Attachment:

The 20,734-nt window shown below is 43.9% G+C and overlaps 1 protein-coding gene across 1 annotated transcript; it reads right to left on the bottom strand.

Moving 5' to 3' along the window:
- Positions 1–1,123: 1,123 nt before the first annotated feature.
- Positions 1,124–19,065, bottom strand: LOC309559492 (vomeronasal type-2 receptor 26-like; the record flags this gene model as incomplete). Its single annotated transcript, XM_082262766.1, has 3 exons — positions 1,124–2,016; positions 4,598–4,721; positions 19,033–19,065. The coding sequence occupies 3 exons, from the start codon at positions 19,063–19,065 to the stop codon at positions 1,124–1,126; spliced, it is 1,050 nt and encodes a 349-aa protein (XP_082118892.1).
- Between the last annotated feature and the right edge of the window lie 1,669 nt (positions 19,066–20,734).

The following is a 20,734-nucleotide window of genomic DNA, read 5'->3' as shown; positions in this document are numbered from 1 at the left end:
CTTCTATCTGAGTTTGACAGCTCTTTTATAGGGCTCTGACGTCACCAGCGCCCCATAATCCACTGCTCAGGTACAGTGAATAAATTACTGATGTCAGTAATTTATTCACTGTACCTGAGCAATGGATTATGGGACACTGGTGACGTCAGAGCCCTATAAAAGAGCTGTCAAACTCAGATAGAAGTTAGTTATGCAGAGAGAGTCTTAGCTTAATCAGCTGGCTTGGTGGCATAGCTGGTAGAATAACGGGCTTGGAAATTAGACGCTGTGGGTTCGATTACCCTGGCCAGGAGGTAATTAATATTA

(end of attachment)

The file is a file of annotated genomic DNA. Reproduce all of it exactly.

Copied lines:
The 20,734-nt window shown below is 43.9% G+C and overlaps 1 protein-coding gene across 1 annotated transcript; it reads right to left on the bottom strand.

Moving 5' to 3' along the window:
- Positions 1–1,123: 1,123 nt before the first annotated feature.
- Positions 1,124–19,065, bottom strand: LOC309559492 (vomeronasal type-2 receptor 26-like; the record flags this gene model as incomplete). Its single annotated transcript, XM_082262766.1, has 3 exons — positions 1,124–2,016; positions 4,598–4,721; positions 19,033–19,065. The coding sequence occupies 3 exons, from the start codon at positions 19,063–19,065 to the stop codon at positions 1,124–1,126; spliced, it is 1,050 nt and encodes a 349-aa protein (XP_082118892.1).
- Between the last annotated feature and the right edge of the window lie 1,669 nt (positions 19,066–20,734).

The following is a 20,734-nucleotide window of genomic DNA, read 5'->3' as shown; positions in this document are numbered from 1 at the left end:
CTTCTATCTGAGTTTGACAGCTCTTTTATAGGGCTCTGACGTCACCAGCGCCCCATAATCCACTGCTCAGGTACAGTGAATAAATTACTGATGTCAGTAATTTATTCACTGTACCTGAGCAATGGATTATGGGACACTGGTGACGTCAGAGCCCTATAAAAGAGCTGTCAAACTCAGATAGAAGTTAGTTATGCAGAGAGAGTCTTAGCTTAATCAGCTGGCTTGGTGGCATAGCTGGTAGAATAACGGGCTTGGAAATTAGACGCTGTGGGTTCGATTACCCTGGCCAGGAGGTAATTAATATTA